Oklahoma has told CMS it won't move forward with its plan to institute a block grant program for Medicaid.
In a brief letter dated Aug. 11, Oklahoma's state Medicaid director Melody Anthony thanked CMS for its efforts and said the state "looks forward to further opportunities to work together on state initiatives."
SoonerCare 2.0 would have allowed Oklahoma to impose premiums and work requirements on Medicaid expansion enrollees while accepting a limit on how many federal dollars the state would receive. Patient groups opposed the plan.
But Oklahomans ultimately voted for a straight Medicaid expansion in June, thwarting Republican Gov. Kevin Stitt's block grant plans.
Oklahoma has the second-highest uninsured rate in the country behind Texas. The Oklahoma Health Care Authority projected that more than 200,000 new Medicaid enrollees may sign up due to the ballot initiative's passage, for a total annual cost of about $1.3 billion. The estimated state share would be about $164 million. But those numbers could be considerably higher given the number of Oklahomans who have lost their jobs and work-related health insurance because of the economic downturn during the coronavirus pandemic.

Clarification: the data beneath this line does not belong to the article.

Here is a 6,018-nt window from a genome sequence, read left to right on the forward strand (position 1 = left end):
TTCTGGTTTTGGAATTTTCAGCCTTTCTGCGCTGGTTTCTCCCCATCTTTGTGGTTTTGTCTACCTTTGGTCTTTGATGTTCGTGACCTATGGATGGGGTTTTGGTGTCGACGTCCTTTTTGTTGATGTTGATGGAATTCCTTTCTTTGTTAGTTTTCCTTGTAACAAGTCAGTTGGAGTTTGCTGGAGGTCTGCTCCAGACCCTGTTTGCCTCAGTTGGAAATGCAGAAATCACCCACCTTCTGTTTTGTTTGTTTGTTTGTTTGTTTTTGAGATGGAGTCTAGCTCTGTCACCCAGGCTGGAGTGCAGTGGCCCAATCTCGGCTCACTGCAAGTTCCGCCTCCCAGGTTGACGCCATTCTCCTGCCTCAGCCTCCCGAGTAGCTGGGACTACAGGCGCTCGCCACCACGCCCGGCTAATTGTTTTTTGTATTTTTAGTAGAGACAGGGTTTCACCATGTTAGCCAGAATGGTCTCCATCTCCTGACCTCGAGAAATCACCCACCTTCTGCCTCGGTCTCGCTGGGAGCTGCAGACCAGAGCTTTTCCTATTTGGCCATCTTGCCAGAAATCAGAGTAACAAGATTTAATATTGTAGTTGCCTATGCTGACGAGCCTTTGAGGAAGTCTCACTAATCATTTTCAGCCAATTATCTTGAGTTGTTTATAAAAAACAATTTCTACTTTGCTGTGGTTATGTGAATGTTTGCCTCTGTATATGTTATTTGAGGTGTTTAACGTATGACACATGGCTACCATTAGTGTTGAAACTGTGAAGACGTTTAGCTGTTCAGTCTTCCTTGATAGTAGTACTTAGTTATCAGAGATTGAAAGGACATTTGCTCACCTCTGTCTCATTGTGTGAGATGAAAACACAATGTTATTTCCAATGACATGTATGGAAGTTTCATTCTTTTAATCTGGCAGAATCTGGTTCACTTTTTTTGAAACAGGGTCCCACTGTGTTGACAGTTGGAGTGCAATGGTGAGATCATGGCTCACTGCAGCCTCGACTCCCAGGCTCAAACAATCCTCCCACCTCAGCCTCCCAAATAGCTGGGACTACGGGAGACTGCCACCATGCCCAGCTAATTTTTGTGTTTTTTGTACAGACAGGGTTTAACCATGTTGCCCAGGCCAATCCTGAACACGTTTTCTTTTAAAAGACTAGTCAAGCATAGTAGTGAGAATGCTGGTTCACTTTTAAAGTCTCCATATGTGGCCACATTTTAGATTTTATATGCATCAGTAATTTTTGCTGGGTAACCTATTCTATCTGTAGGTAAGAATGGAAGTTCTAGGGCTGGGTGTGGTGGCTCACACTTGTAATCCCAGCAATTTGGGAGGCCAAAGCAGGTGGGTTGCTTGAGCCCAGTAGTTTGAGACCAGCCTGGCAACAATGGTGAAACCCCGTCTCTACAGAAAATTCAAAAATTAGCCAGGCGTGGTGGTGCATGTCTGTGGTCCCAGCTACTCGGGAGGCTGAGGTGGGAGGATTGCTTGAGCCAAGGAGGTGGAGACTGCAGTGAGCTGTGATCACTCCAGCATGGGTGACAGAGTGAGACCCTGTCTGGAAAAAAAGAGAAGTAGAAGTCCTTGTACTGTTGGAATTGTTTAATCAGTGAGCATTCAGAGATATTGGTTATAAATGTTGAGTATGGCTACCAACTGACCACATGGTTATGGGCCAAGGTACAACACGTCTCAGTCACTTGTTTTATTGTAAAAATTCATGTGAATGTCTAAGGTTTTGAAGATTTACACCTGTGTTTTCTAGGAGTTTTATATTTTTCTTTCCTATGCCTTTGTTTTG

Before the ballot initiative, Stitt also sought CMS approval for waivers to convert the state's Medicaid program into a capped federal funding model under the Trump administration's newly announced Healthy Adult Opportunity program. He wanted to shift beneficiaries into private Medicaid managed care plans.
CMS made block grant demonstrations available to states beginning in January, hoping the savings could benefit state and federal coffers. But states didn't have strong incentives to apply for a Healthy Adult Opportunity waiver because they would take on more financial risk for the expanded population without receiving much additional flexibility. Most of the flexibility afforded to states under the plan is already available under Medicaid Section 1115 waivers, including the ability to institute a work requirement, adjust cost-sharing or eliminate retroactive coverage.